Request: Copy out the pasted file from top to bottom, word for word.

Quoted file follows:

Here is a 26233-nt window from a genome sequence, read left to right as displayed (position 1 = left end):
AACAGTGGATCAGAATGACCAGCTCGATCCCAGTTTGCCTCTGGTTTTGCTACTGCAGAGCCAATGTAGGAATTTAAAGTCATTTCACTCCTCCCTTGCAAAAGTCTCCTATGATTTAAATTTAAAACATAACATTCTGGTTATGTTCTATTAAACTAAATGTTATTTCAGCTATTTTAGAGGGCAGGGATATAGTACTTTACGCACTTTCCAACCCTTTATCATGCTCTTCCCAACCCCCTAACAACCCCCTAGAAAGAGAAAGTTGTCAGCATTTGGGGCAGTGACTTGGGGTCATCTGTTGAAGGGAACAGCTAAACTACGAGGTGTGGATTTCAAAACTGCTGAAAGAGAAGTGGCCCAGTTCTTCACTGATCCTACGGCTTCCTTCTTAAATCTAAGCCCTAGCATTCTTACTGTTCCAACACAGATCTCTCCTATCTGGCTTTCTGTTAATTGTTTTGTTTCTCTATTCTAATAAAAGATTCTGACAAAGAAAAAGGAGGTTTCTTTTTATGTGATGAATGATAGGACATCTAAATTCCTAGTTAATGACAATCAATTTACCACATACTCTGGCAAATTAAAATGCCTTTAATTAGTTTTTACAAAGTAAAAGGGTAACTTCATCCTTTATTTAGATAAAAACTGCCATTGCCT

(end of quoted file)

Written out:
Here is a 26233-nt window from a genome sequence, read left to right as displayed (position 1 = left end):
AACAGTGGATCAGAATGACCAGCTCGATCCCAGTTTGCCTCTGGTTTTGCTACTGCAGAGCCAATGTAGGAATTTAAAGTCATTTCACTCCTCCCTTGCAAAAGTCTCCTATGATTTAAATTTAAAACATAACATTCTGGTTATGTTCTATTAAACTAAATGTTATTTCAGCTATTTTAGAGGGCAGGGATATAGTACTTTACGCACTTTCCAACCCTTTATCATGCTCTTCCCAACCCCCTAACAACCCCCTAGAAAGAGAAAGTTGTCAGCATTTGGGGCAGTGACTTGGGGTCATCTGTTGAAGGGAACAGCTAAACTACGAGGTGTGGATTTCAAAACTGCTGAAAGAGAAGTGGCCCAGTTCTTCACTGATCCTACGGCTTCCTTCTTAAATCTAAGCCCTAGCATTCTTACTGTTCCAACACAGATCTCTCCTATCTGGCTTTCTGTTAATTGTTTTGTTTCTCTATTCTAATAAAAGATTCTGACAAAGAAAAAGGAGGTTTCTTTTTATGTGATGAATGATAGGACATCTAAATTCCTAGTTAATGACAATCAATTTACCACATACTCTGGCAAATTAAAATGCCTTTAATTAGTTTTTACAAAGTAAAAGGGTAACTTCATCCTTTATTTAGATAAAAACTGCCATTGCCT